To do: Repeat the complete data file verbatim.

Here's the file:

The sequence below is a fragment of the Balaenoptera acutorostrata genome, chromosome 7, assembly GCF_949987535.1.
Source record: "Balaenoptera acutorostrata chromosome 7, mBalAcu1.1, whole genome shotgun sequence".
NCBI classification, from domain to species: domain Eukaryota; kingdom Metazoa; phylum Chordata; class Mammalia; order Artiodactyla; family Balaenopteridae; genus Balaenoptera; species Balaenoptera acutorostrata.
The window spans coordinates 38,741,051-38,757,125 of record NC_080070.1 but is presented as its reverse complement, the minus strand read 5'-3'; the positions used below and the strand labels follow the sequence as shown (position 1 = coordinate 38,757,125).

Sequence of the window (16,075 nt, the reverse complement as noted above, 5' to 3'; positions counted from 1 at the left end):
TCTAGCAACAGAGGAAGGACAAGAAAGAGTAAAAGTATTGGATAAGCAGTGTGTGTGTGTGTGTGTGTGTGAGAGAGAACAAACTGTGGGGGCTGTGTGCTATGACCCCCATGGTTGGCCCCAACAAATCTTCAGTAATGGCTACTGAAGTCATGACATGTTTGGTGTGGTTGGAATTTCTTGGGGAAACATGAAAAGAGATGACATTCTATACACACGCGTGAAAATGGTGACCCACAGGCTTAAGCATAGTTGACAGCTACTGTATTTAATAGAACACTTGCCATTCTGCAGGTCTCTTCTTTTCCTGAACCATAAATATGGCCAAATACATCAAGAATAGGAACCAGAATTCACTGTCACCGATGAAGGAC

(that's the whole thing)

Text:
The sequence below is a fragment of the Balaenoptera acutorostrata genome, chromosome 7, assembly GCF_949987535.1.
Source record: "Balaenoptera acutorostrata chromosome 7, mBalAcu1.1, whole genome shotgun sequence".
NCBI classification, from domain to species: domain Eukaryota; kingdom Metazoa; phylum Chordata; class Mammalia; order Artiodactyla; family Balaenopteridae; genus Balaenoptera; species Balaenoptera acutorostrata.
The window spans coordinates 38,741,051-38,757,125 of record NC_080070.1 but is presented as its reverse complement, the minus strand read 5'-3'; the positions used below and the strand labels follow the sequence as shown (position 1 = coordinate 38,757,125).

Sequence of the window (16,075 nt, the reverse complement as noted above, 5' to 3'; positions counted from 1 at the left end):
TCTAGCAACAGAGGAAGGACAAGAAAGAGTAAAAGTATTGGATAAGCAGTGTGTGTGTGTGTGTGTGTGTGAGAGAGAACAAACTGTGGGGGCTGTGTGCTATGACCCCCATGGTTGGCCCCAACAAATCTTCAGTAATGGCTACTGAAGTCATGACATGTTTGGTGTGGTTGGAATTTCTTGGGGAAACATGAAAAGAGATGACATTCTATACACACGCGTGAAAATGGTGACCCACAGGCTTAAGCATAGTTGACAGCTACTGTATTTAATAGAACACTTGCCATTCTGCAGGTCTCTTCTTTTCCTGAACCATAAATATGGCCAAATACATCAAGAATAGGAACCAGAATTCACTGTCACCGATGAAGGAC